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Regulatory Requirements For Orphan Drugs Delivery | 8374
ISSN: 0975-0851

Journal of Bioequivalence & Bioavailability
Open Access

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Regulatory requirements for orphan drugs delivery

International Conference & Exhibition Bioequivalence and Bioavailability

Basavaraj K. Nanjwade

ScientificTracks Abstracts: Bioavailability & Bioequivalence

DOI: 10.4172/0975-0851.1000001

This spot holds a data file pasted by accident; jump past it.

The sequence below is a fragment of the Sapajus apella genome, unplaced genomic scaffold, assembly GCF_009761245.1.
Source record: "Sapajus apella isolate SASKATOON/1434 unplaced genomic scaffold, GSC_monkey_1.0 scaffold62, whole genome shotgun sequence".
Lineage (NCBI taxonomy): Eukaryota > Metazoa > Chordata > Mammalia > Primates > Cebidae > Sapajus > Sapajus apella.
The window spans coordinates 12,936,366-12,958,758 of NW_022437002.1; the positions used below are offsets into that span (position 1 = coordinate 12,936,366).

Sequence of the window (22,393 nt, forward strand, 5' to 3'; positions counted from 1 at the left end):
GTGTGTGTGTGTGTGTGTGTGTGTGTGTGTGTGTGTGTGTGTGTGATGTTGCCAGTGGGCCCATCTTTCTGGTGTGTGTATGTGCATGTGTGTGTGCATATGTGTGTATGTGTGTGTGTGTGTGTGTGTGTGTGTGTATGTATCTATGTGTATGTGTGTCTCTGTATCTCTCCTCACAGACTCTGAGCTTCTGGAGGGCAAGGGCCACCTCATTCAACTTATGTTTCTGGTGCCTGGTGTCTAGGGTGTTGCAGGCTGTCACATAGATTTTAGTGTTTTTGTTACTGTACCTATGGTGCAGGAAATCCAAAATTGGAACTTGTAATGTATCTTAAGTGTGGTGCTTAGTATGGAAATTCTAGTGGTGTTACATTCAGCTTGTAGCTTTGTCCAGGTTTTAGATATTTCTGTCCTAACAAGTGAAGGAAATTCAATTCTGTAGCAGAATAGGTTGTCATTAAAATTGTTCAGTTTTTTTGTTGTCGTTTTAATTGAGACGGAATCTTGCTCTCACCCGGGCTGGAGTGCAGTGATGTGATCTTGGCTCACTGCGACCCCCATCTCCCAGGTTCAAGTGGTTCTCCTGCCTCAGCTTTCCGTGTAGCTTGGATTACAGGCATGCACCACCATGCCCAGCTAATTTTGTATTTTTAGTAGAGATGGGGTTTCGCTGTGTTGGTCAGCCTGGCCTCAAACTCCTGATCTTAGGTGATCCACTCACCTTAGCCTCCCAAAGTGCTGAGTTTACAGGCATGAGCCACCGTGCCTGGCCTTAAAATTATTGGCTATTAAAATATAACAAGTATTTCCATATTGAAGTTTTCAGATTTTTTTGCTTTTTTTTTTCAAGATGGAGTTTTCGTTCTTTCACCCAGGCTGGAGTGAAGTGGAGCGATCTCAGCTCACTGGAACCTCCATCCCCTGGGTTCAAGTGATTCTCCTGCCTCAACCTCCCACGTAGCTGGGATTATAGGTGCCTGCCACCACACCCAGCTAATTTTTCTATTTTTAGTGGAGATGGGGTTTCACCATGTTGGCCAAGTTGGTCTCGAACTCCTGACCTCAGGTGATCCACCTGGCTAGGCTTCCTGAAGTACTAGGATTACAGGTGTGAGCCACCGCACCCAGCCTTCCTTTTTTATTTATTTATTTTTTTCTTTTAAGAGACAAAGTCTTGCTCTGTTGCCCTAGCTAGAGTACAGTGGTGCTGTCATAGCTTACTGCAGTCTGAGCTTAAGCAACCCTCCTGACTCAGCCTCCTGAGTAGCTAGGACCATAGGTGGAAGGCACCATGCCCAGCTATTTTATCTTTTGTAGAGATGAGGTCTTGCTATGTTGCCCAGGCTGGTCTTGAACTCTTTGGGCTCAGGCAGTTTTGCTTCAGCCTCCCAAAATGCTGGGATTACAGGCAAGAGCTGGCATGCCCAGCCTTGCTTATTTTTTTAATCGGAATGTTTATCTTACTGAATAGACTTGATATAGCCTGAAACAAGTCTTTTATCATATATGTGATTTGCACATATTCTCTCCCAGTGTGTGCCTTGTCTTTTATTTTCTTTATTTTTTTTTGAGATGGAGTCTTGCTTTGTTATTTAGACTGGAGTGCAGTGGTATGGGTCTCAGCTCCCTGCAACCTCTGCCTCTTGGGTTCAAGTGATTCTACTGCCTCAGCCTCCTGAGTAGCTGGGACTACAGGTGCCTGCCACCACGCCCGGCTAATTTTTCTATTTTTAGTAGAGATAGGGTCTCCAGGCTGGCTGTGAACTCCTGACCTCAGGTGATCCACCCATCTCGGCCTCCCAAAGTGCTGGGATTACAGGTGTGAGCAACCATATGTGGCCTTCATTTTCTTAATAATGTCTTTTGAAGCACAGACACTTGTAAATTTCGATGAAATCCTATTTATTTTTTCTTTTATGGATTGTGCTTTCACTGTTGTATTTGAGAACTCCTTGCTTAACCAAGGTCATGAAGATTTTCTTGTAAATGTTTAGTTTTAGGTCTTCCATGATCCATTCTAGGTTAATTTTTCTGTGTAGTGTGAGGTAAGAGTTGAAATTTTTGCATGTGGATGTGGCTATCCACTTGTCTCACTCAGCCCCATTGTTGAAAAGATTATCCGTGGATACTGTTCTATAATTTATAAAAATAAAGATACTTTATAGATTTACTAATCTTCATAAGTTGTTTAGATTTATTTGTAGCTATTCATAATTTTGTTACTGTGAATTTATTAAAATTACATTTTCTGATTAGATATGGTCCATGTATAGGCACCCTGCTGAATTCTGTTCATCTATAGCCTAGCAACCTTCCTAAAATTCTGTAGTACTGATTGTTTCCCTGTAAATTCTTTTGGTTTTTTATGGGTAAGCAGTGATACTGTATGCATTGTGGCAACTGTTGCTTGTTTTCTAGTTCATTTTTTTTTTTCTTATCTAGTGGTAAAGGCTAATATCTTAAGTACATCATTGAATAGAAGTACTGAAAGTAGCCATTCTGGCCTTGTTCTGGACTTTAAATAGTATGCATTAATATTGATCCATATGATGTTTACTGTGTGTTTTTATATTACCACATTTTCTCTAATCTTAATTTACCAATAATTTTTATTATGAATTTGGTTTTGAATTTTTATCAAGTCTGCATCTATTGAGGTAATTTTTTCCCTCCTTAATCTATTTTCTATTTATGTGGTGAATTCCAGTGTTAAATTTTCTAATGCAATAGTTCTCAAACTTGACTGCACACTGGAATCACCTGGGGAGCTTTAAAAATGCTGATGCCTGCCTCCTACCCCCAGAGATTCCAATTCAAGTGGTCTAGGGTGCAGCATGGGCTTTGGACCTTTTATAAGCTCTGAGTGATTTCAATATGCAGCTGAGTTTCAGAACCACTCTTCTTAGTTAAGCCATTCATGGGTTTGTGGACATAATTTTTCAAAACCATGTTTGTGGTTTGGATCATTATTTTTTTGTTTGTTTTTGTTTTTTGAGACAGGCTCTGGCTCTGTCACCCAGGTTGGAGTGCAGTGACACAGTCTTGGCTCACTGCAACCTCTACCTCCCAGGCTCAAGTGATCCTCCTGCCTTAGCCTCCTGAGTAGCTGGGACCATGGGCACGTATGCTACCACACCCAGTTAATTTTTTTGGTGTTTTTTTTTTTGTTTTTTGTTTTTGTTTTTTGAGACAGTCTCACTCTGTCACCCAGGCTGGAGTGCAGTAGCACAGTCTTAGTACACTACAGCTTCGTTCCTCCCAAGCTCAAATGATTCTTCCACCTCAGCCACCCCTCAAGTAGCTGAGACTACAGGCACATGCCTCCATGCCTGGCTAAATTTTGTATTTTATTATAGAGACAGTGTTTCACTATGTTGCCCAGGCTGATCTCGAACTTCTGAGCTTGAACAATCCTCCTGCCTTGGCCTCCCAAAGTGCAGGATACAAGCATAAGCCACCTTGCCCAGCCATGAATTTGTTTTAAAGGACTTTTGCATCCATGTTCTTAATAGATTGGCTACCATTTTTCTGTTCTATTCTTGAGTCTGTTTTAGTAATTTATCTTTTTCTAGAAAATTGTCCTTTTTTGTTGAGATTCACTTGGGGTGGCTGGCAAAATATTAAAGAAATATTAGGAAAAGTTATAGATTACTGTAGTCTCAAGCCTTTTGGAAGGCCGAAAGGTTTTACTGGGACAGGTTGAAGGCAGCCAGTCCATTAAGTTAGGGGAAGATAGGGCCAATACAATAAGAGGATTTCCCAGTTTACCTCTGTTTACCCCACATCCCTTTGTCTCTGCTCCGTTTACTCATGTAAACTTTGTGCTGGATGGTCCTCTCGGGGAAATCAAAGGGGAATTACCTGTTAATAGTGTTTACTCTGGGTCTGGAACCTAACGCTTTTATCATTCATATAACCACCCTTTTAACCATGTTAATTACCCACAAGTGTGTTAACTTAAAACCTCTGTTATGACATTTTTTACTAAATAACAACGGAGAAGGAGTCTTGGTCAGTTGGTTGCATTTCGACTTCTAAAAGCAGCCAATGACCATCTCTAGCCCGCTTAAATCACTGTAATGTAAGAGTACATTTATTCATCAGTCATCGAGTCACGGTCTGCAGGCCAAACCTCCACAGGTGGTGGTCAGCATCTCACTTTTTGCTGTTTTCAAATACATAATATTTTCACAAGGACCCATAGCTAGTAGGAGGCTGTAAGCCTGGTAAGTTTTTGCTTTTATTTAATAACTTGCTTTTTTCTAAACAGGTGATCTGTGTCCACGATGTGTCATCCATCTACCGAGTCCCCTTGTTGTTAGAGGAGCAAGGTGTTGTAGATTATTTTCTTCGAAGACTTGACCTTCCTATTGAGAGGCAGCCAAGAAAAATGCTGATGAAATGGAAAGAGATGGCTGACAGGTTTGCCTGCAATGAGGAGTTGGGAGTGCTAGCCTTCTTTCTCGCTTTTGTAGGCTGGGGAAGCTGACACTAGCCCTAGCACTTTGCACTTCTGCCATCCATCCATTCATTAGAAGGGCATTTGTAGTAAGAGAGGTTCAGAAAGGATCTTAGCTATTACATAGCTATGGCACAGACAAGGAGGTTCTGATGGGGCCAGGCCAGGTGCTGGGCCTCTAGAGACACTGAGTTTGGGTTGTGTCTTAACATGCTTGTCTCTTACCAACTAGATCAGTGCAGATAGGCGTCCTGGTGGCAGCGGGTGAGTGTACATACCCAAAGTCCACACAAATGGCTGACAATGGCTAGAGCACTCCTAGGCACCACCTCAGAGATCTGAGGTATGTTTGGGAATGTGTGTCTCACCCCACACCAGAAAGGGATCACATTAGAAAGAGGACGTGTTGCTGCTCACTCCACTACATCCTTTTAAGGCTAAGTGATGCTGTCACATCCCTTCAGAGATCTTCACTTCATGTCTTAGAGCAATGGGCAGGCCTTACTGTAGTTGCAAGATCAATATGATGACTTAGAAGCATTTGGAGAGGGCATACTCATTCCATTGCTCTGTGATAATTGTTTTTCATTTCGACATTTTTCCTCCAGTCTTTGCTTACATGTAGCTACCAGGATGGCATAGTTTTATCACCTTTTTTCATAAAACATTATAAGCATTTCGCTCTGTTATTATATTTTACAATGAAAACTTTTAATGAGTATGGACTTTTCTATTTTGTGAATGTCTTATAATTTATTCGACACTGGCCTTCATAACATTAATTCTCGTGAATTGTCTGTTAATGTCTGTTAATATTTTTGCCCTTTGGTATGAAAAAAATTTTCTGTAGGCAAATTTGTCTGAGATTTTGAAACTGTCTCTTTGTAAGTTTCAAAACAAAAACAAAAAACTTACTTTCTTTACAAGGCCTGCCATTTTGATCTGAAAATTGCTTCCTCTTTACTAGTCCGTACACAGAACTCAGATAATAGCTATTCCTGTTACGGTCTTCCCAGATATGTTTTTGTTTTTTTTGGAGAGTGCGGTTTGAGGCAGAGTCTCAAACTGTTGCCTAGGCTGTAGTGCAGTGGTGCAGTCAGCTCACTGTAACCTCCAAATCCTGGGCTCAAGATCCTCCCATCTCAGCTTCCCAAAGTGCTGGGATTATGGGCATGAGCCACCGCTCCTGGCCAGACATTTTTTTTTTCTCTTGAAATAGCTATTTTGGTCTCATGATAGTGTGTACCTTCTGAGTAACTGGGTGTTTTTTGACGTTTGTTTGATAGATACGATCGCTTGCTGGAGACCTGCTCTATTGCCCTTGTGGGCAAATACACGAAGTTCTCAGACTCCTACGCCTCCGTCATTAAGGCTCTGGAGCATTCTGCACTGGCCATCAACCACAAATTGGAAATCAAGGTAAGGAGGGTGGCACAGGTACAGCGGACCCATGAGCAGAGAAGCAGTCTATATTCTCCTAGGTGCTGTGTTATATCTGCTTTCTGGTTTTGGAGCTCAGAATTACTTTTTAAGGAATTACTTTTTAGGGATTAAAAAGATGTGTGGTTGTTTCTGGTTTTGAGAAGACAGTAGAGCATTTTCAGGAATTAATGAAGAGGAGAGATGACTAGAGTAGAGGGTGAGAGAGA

O rphan diseases are typically those that are sufficiently rare that there are no commercial incentives to research and develop effective therapies. In order to encourage pharmaceutical companies to invest in orphan drug development, various countries, beginning with the USA, have introduced legislation to provide suitable incentives. Although the definition of what constitutes a 'rare' disease varies from one region to another, there is a remarkable degree of similarity in the incentives provided. These range from market exclusivity for the product in its proposed indication (the most important incentive) to tax credits and reduction or waivers of fees. The USA and Japan also provide sizeable research grants. There is little denying that these measures have had a remarkable effect in meeting the expectations of patients with rare diseases. Among the major pharmaceutical markets, the European Union has most recently enacted orphan drug legislation, in 2000. The success of this legislation has been spectacular and compares well with the first 5 years following the introduction of US legislation. However, scientific advances have outstripped healthcare budgets. Pricing and access seem to vary widely across the globe and are intricately linked with reimbursement. There are inequalities and, in some regions, patients are often faced with having to make difficult choices. There is no doubt, however, that there is greater societal recognition now than ever before that patients with rare diseases are entitled to medicines and, importantly, medicines developed to the same high standard as those for other, more common, conditions